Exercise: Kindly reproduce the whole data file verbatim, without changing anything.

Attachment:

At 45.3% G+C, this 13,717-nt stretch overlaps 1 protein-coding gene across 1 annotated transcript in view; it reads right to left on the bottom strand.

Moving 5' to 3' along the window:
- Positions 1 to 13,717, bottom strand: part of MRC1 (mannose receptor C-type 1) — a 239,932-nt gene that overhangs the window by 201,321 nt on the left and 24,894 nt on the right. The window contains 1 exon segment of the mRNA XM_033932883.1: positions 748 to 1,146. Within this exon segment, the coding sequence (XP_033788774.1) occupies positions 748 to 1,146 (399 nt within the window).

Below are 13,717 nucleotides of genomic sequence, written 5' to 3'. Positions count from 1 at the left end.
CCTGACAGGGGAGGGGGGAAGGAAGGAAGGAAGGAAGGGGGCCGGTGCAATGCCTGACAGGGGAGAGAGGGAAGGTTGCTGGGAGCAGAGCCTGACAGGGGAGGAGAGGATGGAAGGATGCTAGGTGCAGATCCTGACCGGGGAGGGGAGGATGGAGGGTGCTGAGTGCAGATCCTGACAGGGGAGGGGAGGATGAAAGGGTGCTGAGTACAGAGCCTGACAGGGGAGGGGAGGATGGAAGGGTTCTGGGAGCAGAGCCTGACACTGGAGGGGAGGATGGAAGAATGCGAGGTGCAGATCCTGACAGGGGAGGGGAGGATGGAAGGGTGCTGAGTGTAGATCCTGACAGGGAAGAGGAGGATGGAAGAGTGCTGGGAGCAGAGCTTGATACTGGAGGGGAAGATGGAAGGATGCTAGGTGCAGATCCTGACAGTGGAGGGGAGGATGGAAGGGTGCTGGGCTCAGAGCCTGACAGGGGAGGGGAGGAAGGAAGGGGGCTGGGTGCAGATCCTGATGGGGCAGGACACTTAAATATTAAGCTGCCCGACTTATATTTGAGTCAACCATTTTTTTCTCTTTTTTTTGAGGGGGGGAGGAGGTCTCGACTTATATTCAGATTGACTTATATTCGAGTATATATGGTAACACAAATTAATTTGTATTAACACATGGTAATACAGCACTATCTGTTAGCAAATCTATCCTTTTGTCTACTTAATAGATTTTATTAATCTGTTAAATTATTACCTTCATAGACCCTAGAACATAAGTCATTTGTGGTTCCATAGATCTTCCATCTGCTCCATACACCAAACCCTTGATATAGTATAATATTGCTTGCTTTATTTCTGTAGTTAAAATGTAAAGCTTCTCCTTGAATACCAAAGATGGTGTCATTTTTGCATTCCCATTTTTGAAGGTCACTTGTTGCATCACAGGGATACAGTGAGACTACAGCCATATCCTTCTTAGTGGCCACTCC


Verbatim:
At 45.3% G+C, this 13,717-nt stretch overlaps 1 protein-coding gene across 1 annotated transcript in view; it reads right to left on the bottom strand.

Moving 5' to 3' along the window:
- Positions 1 to 13,717, bottom strand: part of MRC1 (mannose receptor C-type 1) — a 239,932-nt gene that overhangs the window by 201,321 nt on the left and 24,894 nt on the right. The window contains 1 exon segment of the mRNA XM_033932883.1: positions 748 to 1,146. Within this exon segment, the coding sequence (XP_033788774.1) occupies positions 748 to 1,146 (399 nt within the window).

Below are 13,717 nucleotides of genomic sequence, written 5' to 3'. Positions count from 1 at the left end.
CCTGACAGGGGAGGGGGGAAGGAAGGAAGGAAGGAAGGGGGCCGGTGCAATGCCTGACAGGGGAGAGAGGGAAGGTTGCTGGGAGCAGAGCCTGACAGGGGAGGAGAGGATGGAAGGATGCTAGGTGCAGATCCTGACCGGGGAGGGGAGGATGGAGGGTGCTGAGTGCAGATCCTGACAGGGGAGGGGAGGATGAAAGGGTGCTGAGTACAGAGCCTGACAGGGGAGGGGAGGATGGAAGGGTTCTGGGAGCAGAGCCTGACACTGGAGGGGAGGATGGAAGAATGCGAGGTGCAGATCCTGACAGGGGAGGGGAGGATGGAAGGGTGCTGAGTGTAGATCCTGACAGGGAAGAGGAGGATGGAAGAGTGCTGGGAGCAGAGCTTGATACTGGAGGGGAAGATGGAAGGATGCTAGGTGCAGATCCTGACAGTGGAGGGGAGGATGGAAGGGTGCTGGGCTCAGAGCCTGACAGGGGAGGGGAGGAAGGAAGGGGGCTGGGTGCAGATCCTGATGGGGCAGGACACTTAAATATTAAGCTGCCCGACTTATATTTGAGTCAACCATTTTTTTCTCTTTTTTTTGAGGGGGGGAGGAGGTCTCGACTTATATTCAGATTGACTTATATTCGAGTATATATGGTAACACAAATTAATTTGTATTAACACATGGTAATACAGCACTATCTGTTAGCAAATCTATCCTTTTGTCTACTTAATAGATTTTATTAATCTGTTAAATTATTACCTTCATAGACCCTAGAACATAAGTCATTTGTGGTTCCATAGATCTTCCATCTGCTCCATACACCAAACCCTTGATATAGTATAATATTGCTTGCTTTATTTCTGTAGTTAAAATGTAAAGCTTCTCCTTGAATACCAAAGATGGTGTCATTTTTGCATTCCCATTTTTGAAGGTCACTTGTTGCATCACAGGGATACAGTGAGACTACAGCCATATCCTTCTTAGTGGCCACTCC